Context: Short sleep duration is associated with an increased risk of type 2 diabetes. Subchronic sleep restriction (SR) causes insulin resistance, but the mechanisms and roles of specific tissues are unclear.
Objective: The purpose of this article was to determine whether subchronic SR altered (1) hepatic insulin sensitivity, (2) peripheral insulin sensitivity, and (3) substrate utilization.
Design: This was a randomized crossover study in which 14 subjects underwent 2 admissions separated by a washout period. Each admission had 2 acclimatization nights followed by 5 nights of either SR (4 hours time in bed) or normal sleep (8 hours time in bed). MAIN OUTCOME MEASURE/METHODS: Insulin sensitivity (measured by hyperinsulinemic-euglycemic clamp) and hepatic insulin sensitivity (measured by stable isotope techniques) were measured. In addition, we assayed stress hormone (24-hour urine free cortisol, metanephrine, and normetanephrine), nonesterified fatty acid (NEFA), and β-hydroxybutyrate (β-OH butyrate) levels. Resting energy expenditure (REE) and respiratory quotient (RQ) were measured by indirect calorimetry.
Results: Compared to normal sleep, whole-body insulin sensitivity decreased by 25% (P = .008) with SR and peripheral insulin sensitivity decreased by 29% (P = .003). Whereas hepatic insulin sensitivity (endogenous glucose production) did not change significantly, percent gluconeogenesis increased (P = .03). Stress hormones increased modestly (cortisol by 21%, P = .04; metanephrine by 8%, P = .014; normetanephrine by 18%, P = .002). Fasting NEFA and β-OH butyrate levels increased substantially (62% and 55%, respectively). REE did not change (P = 0.98), but RQ decreased (0.81 ± .02 vs 0.75 ± 0.02, P = .045).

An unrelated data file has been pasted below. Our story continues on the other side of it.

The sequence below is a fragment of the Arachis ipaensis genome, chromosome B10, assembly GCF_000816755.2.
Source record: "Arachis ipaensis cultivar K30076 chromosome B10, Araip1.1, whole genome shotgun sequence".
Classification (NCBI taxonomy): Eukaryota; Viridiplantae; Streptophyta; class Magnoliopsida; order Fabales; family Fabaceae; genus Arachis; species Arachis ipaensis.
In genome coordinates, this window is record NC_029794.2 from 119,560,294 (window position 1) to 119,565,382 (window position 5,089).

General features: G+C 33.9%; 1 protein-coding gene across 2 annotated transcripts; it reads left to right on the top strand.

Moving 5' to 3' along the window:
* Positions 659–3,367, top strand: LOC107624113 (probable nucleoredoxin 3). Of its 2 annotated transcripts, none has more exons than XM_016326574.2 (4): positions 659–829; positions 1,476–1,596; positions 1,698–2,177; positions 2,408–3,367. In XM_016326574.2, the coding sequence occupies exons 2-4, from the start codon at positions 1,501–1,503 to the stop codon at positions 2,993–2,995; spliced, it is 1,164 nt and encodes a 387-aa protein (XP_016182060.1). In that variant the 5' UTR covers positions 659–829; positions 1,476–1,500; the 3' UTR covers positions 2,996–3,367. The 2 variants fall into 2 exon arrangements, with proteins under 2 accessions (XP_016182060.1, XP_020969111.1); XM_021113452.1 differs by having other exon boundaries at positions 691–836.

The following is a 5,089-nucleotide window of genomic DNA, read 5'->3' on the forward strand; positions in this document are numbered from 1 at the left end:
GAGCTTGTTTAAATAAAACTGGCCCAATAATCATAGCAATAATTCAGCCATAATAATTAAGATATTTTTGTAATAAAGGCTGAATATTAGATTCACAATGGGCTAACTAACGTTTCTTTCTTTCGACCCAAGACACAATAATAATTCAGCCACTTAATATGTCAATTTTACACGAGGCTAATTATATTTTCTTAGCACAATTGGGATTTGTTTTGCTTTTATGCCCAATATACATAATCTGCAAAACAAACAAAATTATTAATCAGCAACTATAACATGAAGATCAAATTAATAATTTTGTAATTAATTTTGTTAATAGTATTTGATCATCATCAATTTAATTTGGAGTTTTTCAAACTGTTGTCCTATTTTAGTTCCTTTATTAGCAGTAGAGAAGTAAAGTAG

Conclusion: Subchronic SR causes unique metabolic disturbances characterized by peripheral, but not hepatic, insulin resistance; this was associated with a robust increase in fasting NEFA levels (indicative of increased lipolysis), decreased RQ, and increased β-OH butyrate levels (indicative of whole-body and hepatic fat oxidation, respectively). We postulate that elevated NEFA levels are partially responsible for the decrease in peripheral sensitivity and modulation of hepatic metabolism (ie, increase in gluconeogenesis without increase in endogenous glucose production). Elevated cortisol and metanephrine levels may contribute to insulin resistance by increasing lipolysis and NEFA levels.